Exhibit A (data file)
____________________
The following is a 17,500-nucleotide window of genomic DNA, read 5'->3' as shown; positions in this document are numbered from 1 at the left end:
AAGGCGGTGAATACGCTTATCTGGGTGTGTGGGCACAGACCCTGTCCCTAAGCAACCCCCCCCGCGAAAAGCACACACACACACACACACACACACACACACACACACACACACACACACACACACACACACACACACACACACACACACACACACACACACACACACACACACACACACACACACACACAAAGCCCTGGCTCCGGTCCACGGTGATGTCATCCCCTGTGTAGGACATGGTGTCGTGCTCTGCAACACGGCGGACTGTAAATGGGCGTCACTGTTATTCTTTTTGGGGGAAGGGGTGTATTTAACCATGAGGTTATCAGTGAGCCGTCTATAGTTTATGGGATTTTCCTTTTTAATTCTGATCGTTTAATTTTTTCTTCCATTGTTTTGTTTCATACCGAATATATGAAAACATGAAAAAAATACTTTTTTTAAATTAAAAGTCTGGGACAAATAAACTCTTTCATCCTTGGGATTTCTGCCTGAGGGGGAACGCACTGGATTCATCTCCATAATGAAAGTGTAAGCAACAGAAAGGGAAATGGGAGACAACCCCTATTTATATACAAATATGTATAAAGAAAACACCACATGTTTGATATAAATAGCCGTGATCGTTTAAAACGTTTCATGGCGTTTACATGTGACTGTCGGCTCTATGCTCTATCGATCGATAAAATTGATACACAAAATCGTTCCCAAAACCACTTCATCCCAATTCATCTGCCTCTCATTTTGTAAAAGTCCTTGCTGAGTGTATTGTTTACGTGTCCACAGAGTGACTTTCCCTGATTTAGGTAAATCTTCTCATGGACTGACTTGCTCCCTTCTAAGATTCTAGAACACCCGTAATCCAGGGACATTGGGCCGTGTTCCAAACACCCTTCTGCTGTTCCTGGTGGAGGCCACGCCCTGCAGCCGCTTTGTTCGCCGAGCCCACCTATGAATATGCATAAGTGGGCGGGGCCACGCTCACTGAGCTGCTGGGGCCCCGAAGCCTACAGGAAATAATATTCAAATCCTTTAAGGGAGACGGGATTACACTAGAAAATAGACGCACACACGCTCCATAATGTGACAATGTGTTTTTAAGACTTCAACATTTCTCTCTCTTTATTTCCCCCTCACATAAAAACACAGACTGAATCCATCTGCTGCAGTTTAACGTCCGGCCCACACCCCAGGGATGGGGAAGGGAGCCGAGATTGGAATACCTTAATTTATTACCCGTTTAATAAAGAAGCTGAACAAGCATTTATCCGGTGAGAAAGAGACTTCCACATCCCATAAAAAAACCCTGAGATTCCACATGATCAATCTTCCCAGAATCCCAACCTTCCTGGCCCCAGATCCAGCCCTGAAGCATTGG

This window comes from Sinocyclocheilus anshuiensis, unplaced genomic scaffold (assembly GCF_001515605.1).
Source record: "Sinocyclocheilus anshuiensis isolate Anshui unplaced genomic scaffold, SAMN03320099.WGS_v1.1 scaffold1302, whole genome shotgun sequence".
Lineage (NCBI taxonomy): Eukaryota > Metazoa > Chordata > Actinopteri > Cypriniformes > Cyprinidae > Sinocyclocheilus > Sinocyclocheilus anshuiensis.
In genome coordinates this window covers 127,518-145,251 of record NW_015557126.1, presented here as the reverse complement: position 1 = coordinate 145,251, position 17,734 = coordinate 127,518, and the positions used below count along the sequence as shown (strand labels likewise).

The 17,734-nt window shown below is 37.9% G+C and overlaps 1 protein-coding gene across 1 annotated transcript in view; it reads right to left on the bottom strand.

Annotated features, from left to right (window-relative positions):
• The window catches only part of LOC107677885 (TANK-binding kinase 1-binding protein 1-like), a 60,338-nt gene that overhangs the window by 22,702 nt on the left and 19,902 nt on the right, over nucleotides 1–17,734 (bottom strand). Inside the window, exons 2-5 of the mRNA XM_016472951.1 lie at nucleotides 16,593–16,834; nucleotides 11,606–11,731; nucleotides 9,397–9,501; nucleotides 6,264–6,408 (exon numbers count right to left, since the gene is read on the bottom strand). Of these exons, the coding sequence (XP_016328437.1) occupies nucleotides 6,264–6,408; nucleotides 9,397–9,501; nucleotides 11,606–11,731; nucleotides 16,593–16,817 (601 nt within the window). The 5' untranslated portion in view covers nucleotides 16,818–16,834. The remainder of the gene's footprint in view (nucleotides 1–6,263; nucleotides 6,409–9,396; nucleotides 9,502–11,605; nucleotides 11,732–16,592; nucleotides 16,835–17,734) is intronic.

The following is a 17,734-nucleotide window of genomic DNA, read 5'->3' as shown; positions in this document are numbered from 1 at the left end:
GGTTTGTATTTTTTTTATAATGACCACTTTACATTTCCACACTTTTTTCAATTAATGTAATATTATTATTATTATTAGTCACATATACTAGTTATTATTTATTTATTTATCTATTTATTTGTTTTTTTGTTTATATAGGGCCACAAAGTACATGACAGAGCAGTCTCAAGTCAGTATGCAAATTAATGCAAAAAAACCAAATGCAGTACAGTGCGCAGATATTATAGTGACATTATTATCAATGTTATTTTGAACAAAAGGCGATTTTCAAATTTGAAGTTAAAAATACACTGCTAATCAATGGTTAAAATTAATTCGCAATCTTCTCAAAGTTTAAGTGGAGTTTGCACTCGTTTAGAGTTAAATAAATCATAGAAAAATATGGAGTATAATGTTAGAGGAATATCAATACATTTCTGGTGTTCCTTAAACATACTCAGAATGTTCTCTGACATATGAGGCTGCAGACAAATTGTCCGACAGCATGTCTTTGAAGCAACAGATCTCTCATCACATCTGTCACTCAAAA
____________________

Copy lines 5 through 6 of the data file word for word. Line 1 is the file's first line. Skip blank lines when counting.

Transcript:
Lineage (NCBI taxonomy): Eukaryota > Metazoa > Chordata > Actinopteri > Cypriniformes > Cyprinidae > Sinocyclocheilus > Sinocyclocheilus anshuiensis.
In genome coordinates this window covers 127,518-145,251 of record NW_015557126.1, presented here as the reverse complement: position 1 = coordinate 145,251, position 17,734 = coordinate 127,518, and the positions used below count along the sequence as shown (strand labels likewise).